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Spelling champ wins 'hegemonic' status at school

Divya Amirtharaj advances to national bee in Washington, D.C.


by: TIMES PHOTO: CHRISTOPHER ONSTOTT - Umbre Khan, left, from the Islamic School of the Muslim Education Trust in Tigard and Divya Amirtharaj of Meadow Park Middle School are excited as they head in to the final round of the ninth annual Portland Tribune/Comcast Regional Spelling Bee.Divya Amirtharaj considers herself an avid reader.

That doesn’t mean there aren’t words her 11-year-old eyes haven’t absorbed in school textbooks or the science-fiction novels and mysteries she absorbs away from the classroom.

At the end of the final round of the Portland Tribune/Comcast Regional Spelling Bee on Saturday, “rapscallion” was one of them.

“’Hegemonic,’ I’d read in a book, so it wasn’t that surprising,” the Beaverton resident said of the final word — meaning politically or socially dominant — she was asked to spell. “When I was standing there waiting on them to tell me if it was right or wrong, I almost had a heart attack. But ‘rapscallion,’ I had no idea about the word, so it was really nerve-racking standing there.”

Going by her gut, along with hearing the definition and derivation of the word the judges provided, Divya pulled it off, spelling the word — meaning “rascal” or “rogue” — correctly. And with those two nail-biters behind her, the Meadow Park Middle School sixth-grader won the ninth annual spelling bee at the Hollywood Theatre.

Way with words

Divya topped 55 other spellers during the contest. Umbre Khan, a 9-year-old student from the Islamic School of the Muslim Education Trust in Tigard, reached runner-up status after misspelling “cabaret” in the 12th and final round of the three-hour event.

Divya’s way with words won her a $100 American Express gift certificate from Comcast, a Webster’s Third New International Dictionary, a one-year subscription to the Encyclopedia Britannica Online Student Edition and a one week, all expenses-paid trip to Washington, D.C., in late May to compete in the annual Scripps National Spelling Bee.

The Tribune/Comcast bee invites fourth- through eighth-grade students attending Washington, Multnomah and Clackamas county public, private, alternative and home school groups who win their individual school bees to compete at a regional level.

Launched by the Tribune in 2002 to give Portland-area students an opportunity to compete on a national level, the regional bee tests spellers on words from the 2013 Pronouncer Guide, the official word list provided by Scripps National Spelling Bee. Colin Fogarty, editor of Northwest News Network and a contributing reporter to Oregon Public Broadcasting radio, serves as the bee’s official pronouncer.by: TIMES PHOTO: CHRISTOPHER ONSTOTT - Divya Amirtharaj correctly spelled 'rapscallion' and 'hegemonic' to win the ninth annual Portland Tribune/Comcast Regional Spelling Bee Saturday at the Hollywood Theatre.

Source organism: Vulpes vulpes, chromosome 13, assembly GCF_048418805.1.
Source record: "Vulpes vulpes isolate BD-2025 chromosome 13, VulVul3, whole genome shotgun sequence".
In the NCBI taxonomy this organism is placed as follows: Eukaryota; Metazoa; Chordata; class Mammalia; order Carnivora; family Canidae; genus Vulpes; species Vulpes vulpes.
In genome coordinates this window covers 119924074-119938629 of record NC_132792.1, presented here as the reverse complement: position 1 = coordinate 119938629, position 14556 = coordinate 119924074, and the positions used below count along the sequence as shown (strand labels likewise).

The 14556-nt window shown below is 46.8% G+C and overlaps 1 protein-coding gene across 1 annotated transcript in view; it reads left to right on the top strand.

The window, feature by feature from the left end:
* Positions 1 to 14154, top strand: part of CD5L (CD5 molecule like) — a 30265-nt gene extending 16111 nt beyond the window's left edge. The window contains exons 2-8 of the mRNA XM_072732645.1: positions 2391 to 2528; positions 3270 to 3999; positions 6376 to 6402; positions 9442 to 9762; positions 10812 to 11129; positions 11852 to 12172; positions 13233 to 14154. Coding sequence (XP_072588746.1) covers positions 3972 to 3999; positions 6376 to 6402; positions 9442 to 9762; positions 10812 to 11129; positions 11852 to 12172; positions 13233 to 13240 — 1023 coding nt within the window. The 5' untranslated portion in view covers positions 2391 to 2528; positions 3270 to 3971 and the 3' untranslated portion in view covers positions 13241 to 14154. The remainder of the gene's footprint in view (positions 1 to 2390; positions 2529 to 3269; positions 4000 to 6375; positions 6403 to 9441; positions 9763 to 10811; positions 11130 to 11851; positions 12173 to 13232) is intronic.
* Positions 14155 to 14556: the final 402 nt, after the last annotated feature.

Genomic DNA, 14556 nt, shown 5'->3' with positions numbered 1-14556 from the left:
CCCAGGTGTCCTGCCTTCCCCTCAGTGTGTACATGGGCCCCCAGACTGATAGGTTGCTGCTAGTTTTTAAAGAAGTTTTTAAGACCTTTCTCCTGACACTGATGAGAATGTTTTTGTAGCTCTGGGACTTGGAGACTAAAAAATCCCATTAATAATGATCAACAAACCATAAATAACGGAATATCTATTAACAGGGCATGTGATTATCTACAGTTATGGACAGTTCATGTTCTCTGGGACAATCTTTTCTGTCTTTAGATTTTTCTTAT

Seasoned competitor

Competing in spelling competitions since she was in second grade, Divya said her experience did little to spare her nerves as she remained in play well after she assumed she’d uttered her last correct letter.

“My first few words were quite simple, I thought. It went at a pretty fast speed,” she said, noting each speller has one minute to spell the word correctly. “As it went on, I slowed down so much it took most of my minute.”

The first nine rounds, she explained, were derived from a spelling list she studied beforehand.

“It was really fun and nerve-racking at the same time. I felt really good going into the ninth round, but in the 10th round, I didn’t know them. I kind of guessed on the 10th round. I was pretty surprised I was still there,” she said.

A sharp memory

Melissa Kahn, mother of 9-year-old Umbre, said her daughter’s success likely has something to do with her impressive powers of recollection.

“She’s always had a good memory,” said Kahn, a popular romantic fiction writer who works under an assumed author’s name. “She’s been able to retain spelling patterns, math patterns. She remembers everything she sees. I knew she was good at spelling, but I didn’t realize she would go this far in the competition.”

Backed by a sponsorship from a local newspaper, more than 250 students from around the world compete in the Scripps National Spelling Bee in Washington, D.C. For Divya, competing in the national bee will be something of a dream come true.

“I watched the national bee many times on TV,” she said, noting she’s already visited the nation’s capital twice. “It’s gonna be really cool to be in the spelling bee this year.”

With classmates offering their congratulations this week, Divya has plenty of incentive to represent her home state before a national audience.

“I’m going to do my best in D.C. to make Oregon proud.”

And what about “hegemonic” and “rapscallion?”

“I’ll never forget them,” she said.




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